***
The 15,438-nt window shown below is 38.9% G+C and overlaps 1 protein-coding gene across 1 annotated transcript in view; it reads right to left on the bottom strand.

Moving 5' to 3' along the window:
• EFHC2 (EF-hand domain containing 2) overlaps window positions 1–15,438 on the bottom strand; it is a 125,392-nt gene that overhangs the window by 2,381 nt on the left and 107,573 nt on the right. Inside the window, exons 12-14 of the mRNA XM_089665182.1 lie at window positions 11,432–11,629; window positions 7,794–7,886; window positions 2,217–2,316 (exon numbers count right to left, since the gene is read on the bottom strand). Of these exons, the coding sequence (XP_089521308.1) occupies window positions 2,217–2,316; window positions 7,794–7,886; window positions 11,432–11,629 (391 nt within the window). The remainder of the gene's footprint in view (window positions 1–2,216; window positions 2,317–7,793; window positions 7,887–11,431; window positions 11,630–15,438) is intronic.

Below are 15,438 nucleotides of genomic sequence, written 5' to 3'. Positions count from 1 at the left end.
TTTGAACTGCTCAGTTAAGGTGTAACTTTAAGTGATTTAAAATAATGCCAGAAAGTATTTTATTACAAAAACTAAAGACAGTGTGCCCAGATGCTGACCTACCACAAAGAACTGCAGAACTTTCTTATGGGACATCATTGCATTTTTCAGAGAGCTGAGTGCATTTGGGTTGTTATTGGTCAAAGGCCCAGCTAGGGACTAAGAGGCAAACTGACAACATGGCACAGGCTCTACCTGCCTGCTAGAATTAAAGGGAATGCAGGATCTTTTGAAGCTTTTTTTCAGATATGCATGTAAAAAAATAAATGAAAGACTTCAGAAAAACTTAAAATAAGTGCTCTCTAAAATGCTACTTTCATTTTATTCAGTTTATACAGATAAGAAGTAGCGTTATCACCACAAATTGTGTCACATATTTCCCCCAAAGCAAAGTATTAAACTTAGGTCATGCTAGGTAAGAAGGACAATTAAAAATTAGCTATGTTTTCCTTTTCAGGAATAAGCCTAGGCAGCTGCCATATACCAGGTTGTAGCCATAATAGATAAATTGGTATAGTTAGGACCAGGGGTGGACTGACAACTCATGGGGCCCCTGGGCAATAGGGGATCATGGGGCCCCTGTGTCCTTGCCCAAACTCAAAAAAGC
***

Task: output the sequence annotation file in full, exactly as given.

The 15,438-nt window shown below is 38.9% G+C and overlaps 1 protein-coding gene across 1 annotated transcript in view; it reads right to left on the bottom strand.

Moving 5' to 3' along the window:
• EFHC2 (EF-hand domain containing 2) overlaps window positions 1–15,438 on the bottom strand; it is a 125,392-nt gene that overhangs the window by 2,381 nt on the left and 107,573 nt on the right. Inside the window, exons 12-14 of the mRNA XM_089665182.1 lie at window positions 11,432–11,629; window positions 7,794–7,886; window positions 2,217–2,316 (exon numbers count right to left, since the gene is read on the bottom strand). Of these exons, the coding sequence (XP_089521308.1) occupies window positions 2,217–2,316; window positions 7,794–7,886; window positions 11,432–11,629 (391 nt within the window). The remainder of the gene's footprint in view (window positions 1–2,216; window positions 2,317–7,793; window positions 7,887–11,431; window positions 11,630–15,438) is intronic.

Below are 15,438 nucleotides of genomic sequence, written 5' to 3'. Positions count from 1 at the left end.
TTTGAACTGCTCAGTTAAGGTGTAACTTTAAGTGATTTAAAATAATGCCAGAAAGTATTTTATTACAAAAACTAAAGACAGTGTGCCCAGATGCTGACCTACCACAAAGAACTGCAGAACTTTCTTATGGGACATCATTGCATTTTTCAGAGAGCTGAGTGCATTTGGGTTGTTATTGGTCAAAGGCCCAGCTAGGGACTAAGAGGCAAACTGACAACATGGCACAGGCTCTACCTGCCTGCTAGAATTAAAGGGAATGCAGGATCTTTTGAAGCTTTTTTTCAGATATGCATGTAAAAAAATAAATGAAAGACTTCAGAAAAACTTAAAATAAGTGCTCTCTAAAATGCTACTTTCATTTTATTCAGTTTATACAGATAAGAAGTAGCGTTATCACCACAAATTGTGTCACATATTTCCCCCAAAGCAAAGTATTAAACTTAGGTCATGCTAGGTAAGAAGGACAATTAAAAATTAGCTATGTTTTCCTTTTCAGGAATAAGCCTAGGCAGCTGCCATATACCAGGTTGTAGCCATAATAGATAAATTGGTATAGTTAGGACCAGGGGTGGACTGACAACTCATGGGGCCCCTGGGCAATAGGGGATCATGGGGCCCCTGTGTCCTTGCCCAAACTCAAAAAAGC